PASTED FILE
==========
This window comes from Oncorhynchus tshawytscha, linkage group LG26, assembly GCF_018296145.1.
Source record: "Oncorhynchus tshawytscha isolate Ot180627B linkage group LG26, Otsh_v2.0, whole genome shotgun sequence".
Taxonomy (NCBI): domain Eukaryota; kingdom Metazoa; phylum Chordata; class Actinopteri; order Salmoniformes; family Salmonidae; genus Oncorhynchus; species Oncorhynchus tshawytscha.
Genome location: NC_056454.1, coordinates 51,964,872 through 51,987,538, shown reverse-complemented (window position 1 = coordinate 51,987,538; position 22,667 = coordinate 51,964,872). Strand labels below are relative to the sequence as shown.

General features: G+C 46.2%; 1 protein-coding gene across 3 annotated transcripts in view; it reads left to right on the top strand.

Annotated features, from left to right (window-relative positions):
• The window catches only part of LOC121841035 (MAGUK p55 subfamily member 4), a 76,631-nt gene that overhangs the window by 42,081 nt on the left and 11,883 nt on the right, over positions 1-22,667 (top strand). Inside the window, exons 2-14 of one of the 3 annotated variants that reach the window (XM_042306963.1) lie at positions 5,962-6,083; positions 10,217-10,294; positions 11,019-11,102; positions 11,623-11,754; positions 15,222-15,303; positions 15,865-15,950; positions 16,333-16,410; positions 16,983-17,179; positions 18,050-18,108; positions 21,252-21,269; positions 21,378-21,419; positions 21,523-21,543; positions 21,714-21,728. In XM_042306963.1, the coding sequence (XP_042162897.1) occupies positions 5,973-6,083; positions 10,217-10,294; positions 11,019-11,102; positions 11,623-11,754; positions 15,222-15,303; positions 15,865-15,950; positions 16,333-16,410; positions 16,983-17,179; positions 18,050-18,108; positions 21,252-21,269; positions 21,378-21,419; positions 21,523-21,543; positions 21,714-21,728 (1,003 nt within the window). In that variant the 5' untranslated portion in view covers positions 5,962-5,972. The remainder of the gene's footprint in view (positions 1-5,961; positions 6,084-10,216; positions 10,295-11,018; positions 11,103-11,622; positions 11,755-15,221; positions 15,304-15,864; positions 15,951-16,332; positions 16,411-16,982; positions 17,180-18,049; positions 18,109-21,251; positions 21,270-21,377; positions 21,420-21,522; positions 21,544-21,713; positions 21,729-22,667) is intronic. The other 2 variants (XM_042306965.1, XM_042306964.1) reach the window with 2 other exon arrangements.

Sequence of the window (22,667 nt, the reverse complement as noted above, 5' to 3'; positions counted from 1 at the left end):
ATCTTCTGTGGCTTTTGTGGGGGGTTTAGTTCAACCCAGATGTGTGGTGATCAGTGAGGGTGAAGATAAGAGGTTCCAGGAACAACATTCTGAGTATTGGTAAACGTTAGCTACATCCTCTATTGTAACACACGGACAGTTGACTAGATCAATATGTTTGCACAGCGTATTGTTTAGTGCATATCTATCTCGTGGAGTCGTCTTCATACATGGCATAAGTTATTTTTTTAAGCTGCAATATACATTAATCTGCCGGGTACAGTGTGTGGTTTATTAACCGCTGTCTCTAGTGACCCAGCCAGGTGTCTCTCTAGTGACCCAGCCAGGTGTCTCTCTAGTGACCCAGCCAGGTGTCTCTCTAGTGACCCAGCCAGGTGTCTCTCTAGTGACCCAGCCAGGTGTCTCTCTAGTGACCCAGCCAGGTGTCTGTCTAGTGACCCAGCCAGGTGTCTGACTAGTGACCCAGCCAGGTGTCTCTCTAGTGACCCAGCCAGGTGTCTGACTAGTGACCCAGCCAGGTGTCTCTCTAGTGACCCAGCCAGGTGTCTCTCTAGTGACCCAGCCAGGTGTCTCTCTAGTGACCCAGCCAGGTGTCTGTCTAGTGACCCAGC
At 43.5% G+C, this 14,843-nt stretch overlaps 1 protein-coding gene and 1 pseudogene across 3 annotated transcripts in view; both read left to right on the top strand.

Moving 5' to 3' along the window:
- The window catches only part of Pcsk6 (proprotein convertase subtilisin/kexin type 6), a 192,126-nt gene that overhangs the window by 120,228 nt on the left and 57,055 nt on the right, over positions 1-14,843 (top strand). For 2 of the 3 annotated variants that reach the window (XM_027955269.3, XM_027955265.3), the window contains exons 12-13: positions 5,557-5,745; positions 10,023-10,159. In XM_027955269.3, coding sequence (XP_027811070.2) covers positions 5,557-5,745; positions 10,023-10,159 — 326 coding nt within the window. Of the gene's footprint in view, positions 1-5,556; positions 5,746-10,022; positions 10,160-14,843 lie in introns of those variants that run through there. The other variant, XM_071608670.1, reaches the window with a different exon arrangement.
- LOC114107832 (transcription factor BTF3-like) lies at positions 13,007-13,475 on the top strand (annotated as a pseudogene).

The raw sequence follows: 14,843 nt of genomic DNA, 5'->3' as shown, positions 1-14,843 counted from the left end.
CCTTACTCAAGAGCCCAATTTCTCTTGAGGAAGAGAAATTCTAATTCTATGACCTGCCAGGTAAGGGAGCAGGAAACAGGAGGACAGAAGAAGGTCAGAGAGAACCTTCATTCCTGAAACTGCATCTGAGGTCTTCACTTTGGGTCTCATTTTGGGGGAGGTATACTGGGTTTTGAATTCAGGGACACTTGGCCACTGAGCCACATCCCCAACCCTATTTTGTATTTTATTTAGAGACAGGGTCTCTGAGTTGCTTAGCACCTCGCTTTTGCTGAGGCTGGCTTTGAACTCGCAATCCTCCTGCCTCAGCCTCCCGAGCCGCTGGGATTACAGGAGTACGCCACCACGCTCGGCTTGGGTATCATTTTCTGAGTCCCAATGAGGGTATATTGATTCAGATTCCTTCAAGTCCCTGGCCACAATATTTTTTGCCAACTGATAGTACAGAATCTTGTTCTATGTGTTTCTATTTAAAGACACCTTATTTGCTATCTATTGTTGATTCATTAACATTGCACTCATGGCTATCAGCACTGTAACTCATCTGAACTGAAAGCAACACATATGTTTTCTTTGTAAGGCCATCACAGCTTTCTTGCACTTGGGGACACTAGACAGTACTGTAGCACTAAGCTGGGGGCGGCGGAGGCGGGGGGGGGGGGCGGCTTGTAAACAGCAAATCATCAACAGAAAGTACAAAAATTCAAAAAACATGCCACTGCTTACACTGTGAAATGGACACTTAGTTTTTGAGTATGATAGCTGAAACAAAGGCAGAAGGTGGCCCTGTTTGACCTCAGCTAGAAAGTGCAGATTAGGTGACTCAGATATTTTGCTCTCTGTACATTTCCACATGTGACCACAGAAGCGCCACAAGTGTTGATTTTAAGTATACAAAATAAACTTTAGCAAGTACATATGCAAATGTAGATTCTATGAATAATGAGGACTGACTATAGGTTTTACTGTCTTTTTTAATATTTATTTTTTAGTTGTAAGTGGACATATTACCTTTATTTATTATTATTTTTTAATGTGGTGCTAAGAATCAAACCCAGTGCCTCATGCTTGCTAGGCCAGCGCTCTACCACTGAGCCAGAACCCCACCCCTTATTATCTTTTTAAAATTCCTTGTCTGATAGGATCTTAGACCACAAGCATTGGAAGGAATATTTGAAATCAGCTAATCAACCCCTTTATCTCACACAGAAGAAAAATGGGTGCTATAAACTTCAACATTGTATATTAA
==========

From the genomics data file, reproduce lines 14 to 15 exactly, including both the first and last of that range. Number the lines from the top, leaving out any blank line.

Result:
The raw sequence follows: 14,843 nt of genomic DNA, 5'->3' as shown, positions 1-14,843 counted from the left end.
CCTTACTCAAGAGCCCAATTTCTCTTGAGGAAGAGAAATTCTAATTCTATGACCTGCCAGGTAAGGGAGCAGGAAACAGGAGGACAGAAGAAGGTCAGAGAGAACCTTCATTCCTGAAACTGCATCTGAGGTCTTCACTTTGGGTCTCATTTTGGGGGAGGTATACTGGGTTTTGAATTCAGGGACACTTGGCCACTGAGCCACATCCCCAACCCTATTTTGTATTTTATTTAGAGACAGGGTCTCTGAGTTGCTTAGCACCTCGCTTTTGCTGAGGCTGGCTTTGAACTCGCAATCCTCCTGCCTCAGCCTCCCGAGCCGCTGGGATTACAGGAGTACGCCACCACGCTCGGCTTGGGTATCATTTTCTGAGTCCCAATGAGGGTATATTGATTCAGATTCCTTCAAGTCCCTGGCCACAATATTTTTTGCCAACTGATAGTACAGAATCTTGTTCTATGTGTTTCTATTTAAAGACACCTTATTTGCTATCTATTGTTGATTCATTAACATTGCACTCATGGCTATCAGCACTGTAACTCATCTGAACTGAAAGCAACACATATGTTTTCTTTGTAAGGCCATCACAGCTTTCTTGCACTTGGGGACACTAGACAGTACTGTAGCACTAAGCTGGGGGCGGCGGAGGCGGGGGGGGGGGGCGGCTTGTAAACAGCAAATCATCAACAGAAAGTACAAAAATTCAAAAAACATGCCACTGCTTACACTGTGAAATGGACACTTAGTTTTTGAGTATGATAGCTGAAACAAAGGCAGAAGGTGGCCCTGTTTGACCTCAGCTAGAAAGTGCAGATTAGGTGACTCAGATATTTTGCTCTCTGTACATTTCCACATGTGACCACAGAAGCGCCACAAGTGTTGATTTTAAGTATACAAAATAAACTTTAGCAAGTACATATGCAAATGTAGATTCTATGAATAATGAGGACTGACTATAGGTTTTACTGTCTTTTTTAATATTTATTTTTTAGTTGTAAGTGGACATATTACCTTTATTTATTATTATTTTTTAATGTGGTGCTAAGAATCAAACCCAGTGCCTCATGCTTGCTAGGCCAGCGCTCTACCACTGAGCCAGAACCCCACCCCTTATTATCTTTTTAAAATTCCTTGTCTGATAGGATCTTAGACCACAAGCATTGGAAGGAATATTTGAAATCAGCTAATCAACCCCTTTATCTCACACAGAAGAAAAATGGGTGCTATAAACTTCAACATTGTATATTAA